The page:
Contributed By:

Amslee Institute on August 20, 2019

After School Nannies are responsible for children from the time they are picked up at school (or arrive home on the school bus) until parents arrive home from work and/or when the children are in bed for the night. After school nannies manage an array of activities and responsibilities from taking children to and from activities to cooking dinner and managing bath time.

 

  1. Clear job description. When starting an after school nanny position, it’s important to clearly understand your responsibilities as well as the parents’ expectations. A written agreement can communicate the job duties and a good nanny will include the parents’ preferences so they can better execute their responsibilities. Some parents may want homework done right after school before any other activities while others prefer the children to get a ‘break’ from schoolwork and do homework right before or right after dinner. Parents may also have preferences for when their children get snacks and what types of snacks are to be served. Screen time may be unlimited in some families and limited to after dinner or a certain number of hours per day or week. Understanding parental preferences with respect to snacks, screen time, and even when homework should be done allows the nanny to create a consistent environment and experience for the children.

 

  1. Create a checklist. With homework, hair care, flossing, and nail care, it’s easy to forget something. To help stay organized, create a checklist for each day and have the children help track each activity. If the nighttime routine includes finishing homework, taking a bath, combing their hair, reading for 30 minutes, clipping their nails, doing the dishes or other chores, putting on lotion, using the toilet, and flossing and brushing their teeth, then it’s best to create a list. Children can check off the items they have done which teaches them independence and personal responsibility.

 

  1. Create a Schedule. Whenever there are multiple activities, it is generally useful to create a schedule. Begin by listing all activities by the day they occur and put the ones with set times in the schedule. Then add dinner, any assigned chores (such as feeding the pets or taking out the trash) and bedtime preparation (including bath time, reading and any other bedtime rituals). Fill in the gaps with set homework times and other regular activities.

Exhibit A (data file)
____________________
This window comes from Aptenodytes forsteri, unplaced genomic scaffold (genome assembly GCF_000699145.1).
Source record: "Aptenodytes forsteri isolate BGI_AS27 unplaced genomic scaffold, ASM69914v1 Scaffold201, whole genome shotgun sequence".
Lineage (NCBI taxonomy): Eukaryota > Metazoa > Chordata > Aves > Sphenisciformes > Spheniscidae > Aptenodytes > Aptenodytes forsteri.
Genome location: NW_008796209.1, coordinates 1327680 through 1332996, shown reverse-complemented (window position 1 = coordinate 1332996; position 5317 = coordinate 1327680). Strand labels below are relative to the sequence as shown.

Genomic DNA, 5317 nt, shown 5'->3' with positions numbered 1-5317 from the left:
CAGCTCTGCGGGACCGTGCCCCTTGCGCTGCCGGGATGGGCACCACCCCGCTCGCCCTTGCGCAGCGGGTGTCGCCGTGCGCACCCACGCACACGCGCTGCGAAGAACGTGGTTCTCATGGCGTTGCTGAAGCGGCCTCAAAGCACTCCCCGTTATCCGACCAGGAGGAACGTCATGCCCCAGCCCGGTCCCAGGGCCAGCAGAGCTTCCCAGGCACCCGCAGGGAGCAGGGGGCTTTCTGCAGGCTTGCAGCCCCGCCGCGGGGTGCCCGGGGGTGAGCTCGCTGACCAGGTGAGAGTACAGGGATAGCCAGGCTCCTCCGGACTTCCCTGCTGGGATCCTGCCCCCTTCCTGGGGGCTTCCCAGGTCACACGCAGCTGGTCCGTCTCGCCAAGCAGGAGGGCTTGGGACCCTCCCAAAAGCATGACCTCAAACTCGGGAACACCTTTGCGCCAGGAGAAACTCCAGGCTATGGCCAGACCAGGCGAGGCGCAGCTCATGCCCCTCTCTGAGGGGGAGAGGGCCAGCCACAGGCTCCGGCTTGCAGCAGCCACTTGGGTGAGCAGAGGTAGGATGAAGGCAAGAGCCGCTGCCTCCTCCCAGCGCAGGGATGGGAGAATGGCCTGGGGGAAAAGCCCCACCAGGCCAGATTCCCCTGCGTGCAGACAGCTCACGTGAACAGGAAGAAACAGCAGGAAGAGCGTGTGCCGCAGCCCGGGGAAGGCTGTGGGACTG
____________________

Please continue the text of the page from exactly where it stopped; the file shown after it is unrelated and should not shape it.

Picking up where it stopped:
The children may play sports and have practices or games during the week. They may take dance or music lessons after school. There may be cub scout or church group meetings. As schedules fill up, it’s important to find blocks of free time for the child. Try not to overschedule them and be sure to take the time to talk to the child about their school day and any other things they want to discuss. The child needs to feel valued and cared for, not just shuttled about. If you are caring for more than one child, it may be useful to color code the schedule.

 

  1. Communicate Regularly. It’s important to review checklists and schedules with parents. This creates agreement and alignment to ensure important tasks and events are not forgotten. When the parents approve the schedule, you should then review it with the children. Going over the activities planned for the day helps set expectations and may reduce after school stress. If the parents agree, it may be useful to post the schedule on the refrigerator door or in another public place. Children are generally less stressed when they know what to expect.

 

  1. Be Flexible. Life happens and sometimes schedules and checklists have to be updated or adjusted. Don’t become a schedule addict and try to stick to the schedule no matter what happens. If a child is ill, it is more important to make them comfortable and see to their wellbeing than to insist they take out the trash. The overall schedule should be reviewed weekly to make sure activities haven’t been added or deleted.

 

After school is always a busy time in households with school-age children. Creating a schedule helps organize all the activities and reduces the chance that something gets missed. Children generally do better with routine and even if you aren’t doing the same thing each day, they can look at the schedule and know what is happening next.

 

Leave a Reply

Your email address will not be published. Required fields are marked *

Amslee Institute provides licensed online childcare classes with diploma and certification programs based on a curriculum specifically designed to advance the skills of Nannies and Sitters. Amslee Institute has over 30 college faculty with a passion for education and childcare, bringing them together to help childcare providers gain practical skills and qualifications that benefit their careers and the children in their care.